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Antibody Deadly To HIV Lifts Vaccine Hopes

Word of an exciting discovery in the world of HIV research came Thursday with the announcement of an antibody that is almost always deadly to the virus that causes AIDS.

The discovery holds out the promise that an effective vaccine will eventually be made to provide protection against the virus. That goal has been elusive ever since it became clear in the 1980s that the HIV virus causes AIDS.

The antibody was found in an American man, according to a report in The Wall Street Journal.

A snippet from the WSJ:

The antibodies were discovered in the cells of a 60-year-old African-American gay man, known in the scientific literature as Donor 45, whose body made the antibodies naturally. Researchers screened 25 million of his cells to find 12 that produced the antibodies. Now the trick will be for scientists to develop a vaccine or other methods to make anyone's body produce them.

That the cells of an African American appear to hold such promise may coincidentally remind some of the contribution to medical knowledge by Henrietta Lacks, a black woman who died of cervical cancer in 1951 but whose cancer cells never died and are the source of the immortal cell line known as HeLa cells. Over the decades those cells have greatly contributed to researchers' understanding of cell biology.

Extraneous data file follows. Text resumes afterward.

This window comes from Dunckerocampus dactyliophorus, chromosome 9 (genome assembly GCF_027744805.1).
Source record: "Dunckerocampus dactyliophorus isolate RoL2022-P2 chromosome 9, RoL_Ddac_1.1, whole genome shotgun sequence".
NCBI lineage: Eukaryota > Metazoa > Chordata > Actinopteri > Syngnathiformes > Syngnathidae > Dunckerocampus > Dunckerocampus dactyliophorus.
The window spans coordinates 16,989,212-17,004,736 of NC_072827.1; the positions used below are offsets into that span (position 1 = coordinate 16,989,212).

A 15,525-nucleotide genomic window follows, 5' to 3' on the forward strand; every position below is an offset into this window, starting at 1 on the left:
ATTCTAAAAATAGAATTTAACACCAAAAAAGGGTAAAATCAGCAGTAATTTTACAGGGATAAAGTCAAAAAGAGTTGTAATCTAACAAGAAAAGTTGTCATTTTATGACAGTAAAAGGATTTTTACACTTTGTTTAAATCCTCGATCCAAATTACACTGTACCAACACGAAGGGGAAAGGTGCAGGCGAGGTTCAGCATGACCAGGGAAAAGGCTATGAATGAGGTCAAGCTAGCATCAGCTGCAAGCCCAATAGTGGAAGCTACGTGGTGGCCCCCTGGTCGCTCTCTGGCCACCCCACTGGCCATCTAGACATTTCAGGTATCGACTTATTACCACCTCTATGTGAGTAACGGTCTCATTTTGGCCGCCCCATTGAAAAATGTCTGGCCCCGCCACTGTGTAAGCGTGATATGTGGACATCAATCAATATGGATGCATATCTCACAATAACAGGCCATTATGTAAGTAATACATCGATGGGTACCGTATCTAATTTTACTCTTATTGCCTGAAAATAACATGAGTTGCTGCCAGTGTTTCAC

According to news reports, the antibodies produced by Donor 45 develop too slowly to stop the infection naturally in the human body.

The hope, however, is that a vaccine based on the antibodies could arrest the virus.

An excerpt from a Reuters story:

"I am more optimistic about an AIDS vaccine at this point in time than I have been probably in the last 10 years," Dr. Gary Nabel of the National Institute of Allergy and Infectious Diseases, who led the study, said in a telephone interview.

Two of the antibodies can attach to and neutralize 90 percent of the various mutations of the human immunodeficiency virus that causes AIDS, Nabel said.

"This is an antibody that evolved after the fact. That is part of the problem we have in dealing with HIV — once a person becomes infected, the virus always gets ahead of the immune system," Nabel said.

"What we are trying to do with a vaccine is get ahead of the virus."

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